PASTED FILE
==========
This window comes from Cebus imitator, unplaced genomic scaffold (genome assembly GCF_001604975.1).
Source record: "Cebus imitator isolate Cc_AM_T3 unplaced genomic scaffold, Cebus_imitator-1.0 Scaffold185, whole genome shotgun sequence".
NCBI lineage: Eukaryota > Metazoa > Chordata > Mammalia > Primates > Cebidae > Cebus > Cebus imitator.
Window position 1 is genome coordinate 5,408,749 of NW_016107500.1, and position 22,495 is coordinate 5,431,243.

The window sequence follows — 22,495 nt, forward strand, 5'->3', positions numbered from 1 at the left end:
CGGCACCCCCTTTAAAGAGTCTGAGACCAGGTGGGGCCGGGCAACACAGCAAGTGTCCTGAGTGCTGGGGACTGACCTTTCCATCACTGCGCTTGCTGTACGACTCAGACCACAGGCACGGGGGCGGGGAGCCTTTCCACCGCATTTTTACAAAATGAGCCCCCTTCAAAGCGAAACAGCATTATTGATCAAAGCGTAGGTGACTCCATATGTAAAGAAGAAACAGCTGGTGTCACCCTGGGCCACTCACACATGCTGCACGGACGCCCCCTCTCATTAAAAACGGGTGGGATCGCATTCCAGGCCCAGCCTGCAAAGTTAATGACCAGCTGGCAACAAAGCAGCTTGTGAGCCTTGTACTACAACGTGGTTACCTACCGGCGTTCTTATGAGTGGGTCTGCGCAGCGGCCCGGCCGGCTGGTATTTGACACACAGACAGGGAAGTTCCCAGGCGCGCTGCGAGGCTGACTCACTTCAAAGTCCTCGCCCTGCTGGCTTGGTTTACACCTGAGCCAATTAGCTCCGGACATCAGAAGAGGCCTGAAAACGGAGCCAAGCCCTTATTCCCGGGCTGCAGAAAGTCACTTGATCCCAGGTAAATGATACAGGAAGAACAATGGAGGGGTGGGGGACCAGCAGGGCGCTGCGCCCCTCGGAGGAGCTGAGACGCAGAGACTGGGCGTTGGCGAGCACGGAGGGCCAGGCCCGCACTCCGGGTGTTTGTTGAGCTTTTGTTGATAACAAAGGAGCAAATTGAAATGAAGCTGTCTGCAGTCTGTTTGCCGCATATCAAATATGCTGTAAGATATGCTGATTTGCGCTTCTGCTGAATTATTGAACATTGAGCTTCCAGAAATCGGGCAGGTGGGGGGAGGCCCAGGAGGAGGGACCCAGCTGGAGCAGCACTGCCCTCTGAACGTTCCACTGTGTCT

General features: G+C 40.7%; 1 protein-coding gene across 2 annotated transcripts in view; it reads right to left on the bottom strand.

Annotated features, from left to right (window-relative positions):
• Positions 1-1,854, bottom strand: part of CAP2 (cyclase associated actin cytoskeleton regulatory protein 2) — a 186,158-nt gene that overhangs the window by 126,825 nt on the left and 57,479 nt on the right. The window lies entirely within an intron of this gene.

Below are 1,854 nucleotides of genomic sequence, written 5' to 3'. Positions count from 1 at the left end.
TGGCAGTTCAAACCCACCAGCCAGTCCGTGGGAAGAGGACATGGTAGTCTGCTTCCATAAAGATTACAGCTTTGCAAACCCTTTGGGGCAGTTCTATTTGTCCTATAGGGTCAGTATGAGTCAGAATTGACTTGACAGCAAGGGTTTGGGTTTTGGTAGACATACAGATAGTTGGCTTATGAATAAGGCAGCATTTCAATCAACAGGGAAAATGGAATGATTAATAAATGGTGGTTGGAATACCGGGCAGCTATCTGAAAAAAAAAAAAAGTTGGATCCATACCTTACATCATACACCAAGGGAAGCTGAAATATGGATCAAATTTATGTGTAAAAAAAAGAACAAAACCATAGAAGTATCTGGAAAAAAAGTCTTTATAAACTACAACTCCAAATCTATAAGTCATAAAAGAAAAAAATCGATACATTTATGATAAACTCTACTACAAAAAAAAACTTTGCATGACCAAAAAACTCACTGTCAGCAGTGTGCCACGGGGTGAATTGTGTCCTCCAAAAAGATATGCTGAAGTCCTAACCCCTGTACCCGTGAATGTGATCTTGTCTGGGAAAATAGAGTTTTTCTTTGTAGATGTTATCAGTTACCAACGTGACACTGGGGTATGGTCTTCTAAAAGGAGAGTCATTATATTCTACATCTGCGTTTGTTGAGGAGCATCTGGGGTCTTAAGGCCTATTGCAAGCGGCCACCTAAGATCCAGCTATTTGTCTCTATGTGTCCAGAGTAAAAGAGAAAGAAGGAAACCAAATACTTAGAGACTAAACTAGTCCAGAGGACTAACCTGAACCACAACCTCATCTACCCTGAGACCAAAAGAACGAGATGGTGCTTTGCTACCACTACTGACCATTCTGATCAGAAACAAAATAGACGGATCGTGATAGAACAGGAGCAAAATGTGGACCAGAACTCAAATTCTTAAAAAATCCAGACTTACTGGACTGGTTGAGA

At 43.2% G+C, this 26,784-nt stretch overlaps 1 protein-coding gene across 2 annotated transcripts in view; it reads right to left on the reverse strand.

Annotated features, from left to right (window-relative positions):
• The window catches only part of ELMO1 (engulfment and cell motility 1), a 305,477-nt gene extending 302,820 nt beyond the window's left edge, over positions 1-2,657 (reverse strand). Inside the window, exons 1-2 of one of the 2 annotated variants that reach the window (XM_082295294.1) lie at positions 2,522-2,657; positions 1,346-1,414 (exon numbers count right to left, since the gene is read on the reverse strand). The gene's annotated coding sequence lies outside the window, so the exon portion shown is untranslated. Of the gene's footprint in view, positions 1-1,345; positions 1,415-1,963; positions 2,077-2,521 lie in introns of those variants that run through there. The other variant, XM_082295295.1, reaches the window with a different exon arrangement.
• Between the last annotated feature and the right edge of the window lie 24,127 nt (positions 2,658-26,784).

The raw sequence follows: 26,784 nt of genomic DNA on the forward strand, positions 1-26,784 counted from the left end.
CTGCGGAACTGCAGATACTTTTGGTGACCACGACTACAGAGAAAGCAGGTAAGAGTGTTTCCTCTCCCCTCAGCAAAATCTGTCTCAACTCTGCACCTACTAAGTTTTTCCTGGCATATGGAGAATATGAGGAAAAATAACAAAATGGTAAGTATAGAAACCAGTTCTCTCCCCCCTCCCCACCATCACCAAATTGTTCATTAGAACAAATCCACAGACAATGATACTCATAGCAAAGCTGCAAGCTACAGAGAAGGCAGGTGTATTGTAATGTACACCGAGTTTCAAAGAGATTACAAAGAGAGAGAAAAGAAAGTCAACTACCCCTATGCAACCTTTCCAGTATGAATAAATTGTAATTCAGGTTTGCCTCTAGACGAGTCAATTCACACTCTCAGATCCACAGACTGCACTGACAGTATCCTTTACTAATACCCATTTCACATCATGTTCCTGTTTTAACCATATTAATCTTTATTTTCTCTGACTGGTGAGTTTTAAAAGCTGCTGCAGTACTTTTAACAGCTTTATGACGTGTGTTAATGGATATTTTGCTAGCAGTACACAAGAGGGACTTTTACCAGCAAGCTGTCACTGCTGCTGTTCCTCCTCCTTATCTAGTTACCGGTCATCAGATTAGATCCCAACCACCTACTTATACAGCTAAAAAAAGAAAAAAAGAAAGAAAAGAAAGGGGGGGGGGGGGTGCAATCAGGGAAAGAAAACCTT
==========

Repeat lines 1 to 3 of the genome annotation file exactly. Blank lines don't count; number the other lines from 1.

This window comes from Cebus imitator, unplaced genomic scaffold (genome assembly GCF_001604975.1).
Source record: "Cebus imitator isolate Cc_AM_T3 unplaced genomic scaffold, Cebus_imitator-1.0 Scaffold185, whole genome shotgun sequence".
NCBI lineage: Eukaryota > Metazoa > Chordata > Mammalia > Primates > Cebidae > Cebus > Cebus imitator.